2005, Books, Non-Fiction

The Great Mortality (2005) by John Kelly

This is a frustrating book, which I learned a lot from but also had me rolling my eyes way, way more than it ever should have. It purports to be a history of the Black Death but it’s a really a European history – maybe that’s a tacit assumption given the title – and there is a clear English bias to the whole thing. It’s also extremely flowery in a way I’m not used to with history.

So, on the good side of things we have the level of detail: Kelly has done an absolute ton of research and if you were looking for a readable, accessible history of the Black Death that also uses a ton of primary sources – well, you have it here. He also takes time to fight back against those who would rewrite history to claim this was something other than plague. And his final chapter on the consequences of the whole thing is thought-provoking if a little underwritten and broad. (It’s still quite interesting.) There’s lots of information here, it’s presented clearly and I certainly learned as much as I think I’d ever care to about the Black Death.

But this is an extraordinarily euro-centric history. Is it because of the lack of primary sources from elsewhere? Kelly doesn’t say. Is it because he called it The Great Mortality: An Intimate History of the Black Death, which implies a European focus because that’s what the Europeans called it? Kelly never explicitly says. And that’s a little weird, right?

And when we get to England, things get more detailed than anywhere else. Now, that’s in part because the English appear to have done a better job of record keeping. But it also appears to be typical English chauvinism. Yes, he gently mocks the English for how xenophobic they were, but he also admires how they behaved. And he spends far more time describing the English countryside than he does any other country. Is this because he is English? I don’t know anything about the man but I’d bet money he is very English, if you know what I mean. The care he takes to describe England as a placed compared to any other place (save Avignon) is striking.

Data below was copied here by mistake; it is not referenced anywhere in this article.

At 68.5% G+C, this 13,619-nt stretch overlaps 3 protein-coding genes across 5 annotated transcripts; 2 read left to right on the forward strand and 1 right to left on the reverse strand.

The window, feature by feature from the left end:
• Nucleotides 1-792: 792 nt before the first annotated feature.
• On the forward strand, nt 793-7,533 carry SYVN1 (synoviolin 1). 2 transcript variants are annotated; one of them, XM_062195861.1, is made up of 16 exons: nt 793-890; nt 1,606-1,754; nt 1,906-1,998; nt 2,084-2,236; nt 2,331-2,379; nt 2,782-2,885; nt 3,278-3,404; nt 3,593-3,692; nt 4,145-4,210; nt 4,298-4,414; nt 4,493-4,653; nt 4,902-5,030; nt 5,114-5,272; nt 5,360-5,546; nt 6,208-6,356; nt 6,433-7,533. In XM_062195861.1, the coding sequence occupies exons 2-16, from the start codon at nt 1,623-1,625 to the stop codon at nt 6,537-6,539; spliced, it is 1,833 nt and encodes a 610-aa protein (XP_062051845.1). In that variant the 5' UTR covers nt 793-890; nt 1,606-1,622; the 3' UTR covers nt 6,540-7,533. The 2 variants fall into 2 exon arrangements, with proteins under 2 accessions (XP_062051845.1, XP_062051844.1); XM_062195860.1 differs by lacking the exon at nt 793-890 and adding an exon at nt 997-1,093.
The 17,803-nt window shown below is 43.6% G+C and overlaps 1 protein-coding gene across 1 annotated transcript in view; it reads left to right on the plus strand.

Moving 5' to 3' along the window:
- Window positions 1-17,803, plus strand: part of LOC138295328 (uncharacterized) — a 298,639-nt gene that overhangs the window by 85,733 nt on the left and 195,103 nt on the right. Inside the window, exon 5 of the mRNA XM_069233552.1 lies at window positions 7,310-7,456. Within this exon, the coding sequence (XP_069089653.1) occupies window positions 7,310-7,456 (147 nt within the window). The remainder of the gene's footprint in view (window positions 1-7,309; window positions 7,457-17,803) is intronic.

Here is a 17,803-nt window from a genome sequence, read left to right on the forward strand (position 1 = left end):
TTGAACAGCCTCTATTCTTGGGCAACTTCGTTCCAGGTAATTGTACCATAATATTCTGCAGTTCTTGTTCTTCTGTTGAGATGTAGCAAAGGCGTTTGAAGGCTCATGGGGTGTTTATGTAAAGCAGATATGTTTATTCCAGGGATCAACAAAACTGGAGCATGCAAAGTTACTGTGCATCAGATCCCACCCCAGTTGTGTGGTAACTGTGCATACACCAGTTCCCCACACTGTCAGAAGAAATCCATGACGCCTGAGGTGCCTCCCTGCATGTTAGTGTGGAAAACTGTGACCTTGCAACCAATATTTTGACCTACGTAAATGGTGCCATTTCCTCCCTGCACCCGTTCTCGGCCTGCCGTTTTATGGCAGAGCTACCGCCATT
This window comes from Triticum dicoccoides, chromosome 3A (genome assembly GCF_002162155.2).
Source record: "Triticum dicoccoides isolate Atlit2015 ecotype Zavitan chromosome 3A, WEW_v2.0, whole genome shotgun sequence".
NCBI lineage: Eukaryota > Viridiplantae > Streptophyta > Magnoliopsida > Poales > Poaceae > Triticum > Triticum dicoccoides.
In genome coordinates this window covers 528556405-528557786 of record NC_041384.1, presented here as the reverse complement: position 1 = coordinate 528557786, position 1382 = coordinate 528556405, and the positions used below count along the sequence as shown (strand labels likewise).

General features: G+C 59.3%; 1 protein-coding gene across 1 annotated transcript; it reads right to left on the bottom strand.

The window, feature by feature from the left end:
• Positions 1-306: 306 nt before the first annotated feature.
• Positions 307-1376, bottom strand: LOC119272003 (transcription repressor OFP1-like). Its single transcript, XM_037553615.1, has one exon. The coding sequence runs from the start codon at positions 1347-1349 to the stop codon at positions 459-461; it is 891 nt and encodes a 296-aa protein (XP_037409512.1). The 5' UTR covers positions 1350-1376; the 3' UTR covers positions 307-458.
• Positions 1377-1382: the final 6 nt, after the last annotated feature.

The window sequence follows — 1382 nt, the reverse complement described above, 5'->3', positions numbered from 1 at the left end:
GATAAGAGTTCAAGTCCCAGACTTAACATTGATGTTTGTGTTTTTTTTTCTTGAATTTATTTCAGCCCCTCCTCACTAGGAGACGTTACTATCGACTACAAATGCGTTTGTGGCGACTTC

The language is incredibly flowery and often laugh-out-loud flowery. A few times I had to read lines out me girlfriend as I rolled my eyes again at how “literary” he was trying to sound. This book would be shorter if there weren’t so many adjectives. (“Pestilential” is his favourite, hands down.) I want to learn from history, I don’t want someone showering me in their vocabulary. (The most egregious example is his failure to tell the reader what a tarbagan is. My browser doesn’t believe tarbagan is a word which should tell you how common it is. Good thing the internet exists.)

And lastly, there are the weird asides, where Kelly wades into controversy for a moment. They are peppered throughout the book, though I noticed more early on. The worst one is the climate change minimizing – it’s not outright denial – which is super brief and unnecessary. He claims a source says warming climate is good for farmers. Well, maybe it’s good for European farmers but, you know, there are other people in the world who don’t live in temperate climates and middle latitudes. (Also, how many people are still farming exactly?) It’s just another example of the over-the-top euro-centrism of this book.

I learned a lot and I appreciate the level of his research. But he strikes me as a bit of an ass. I don’t want to have lunch with him, that’s for sure.


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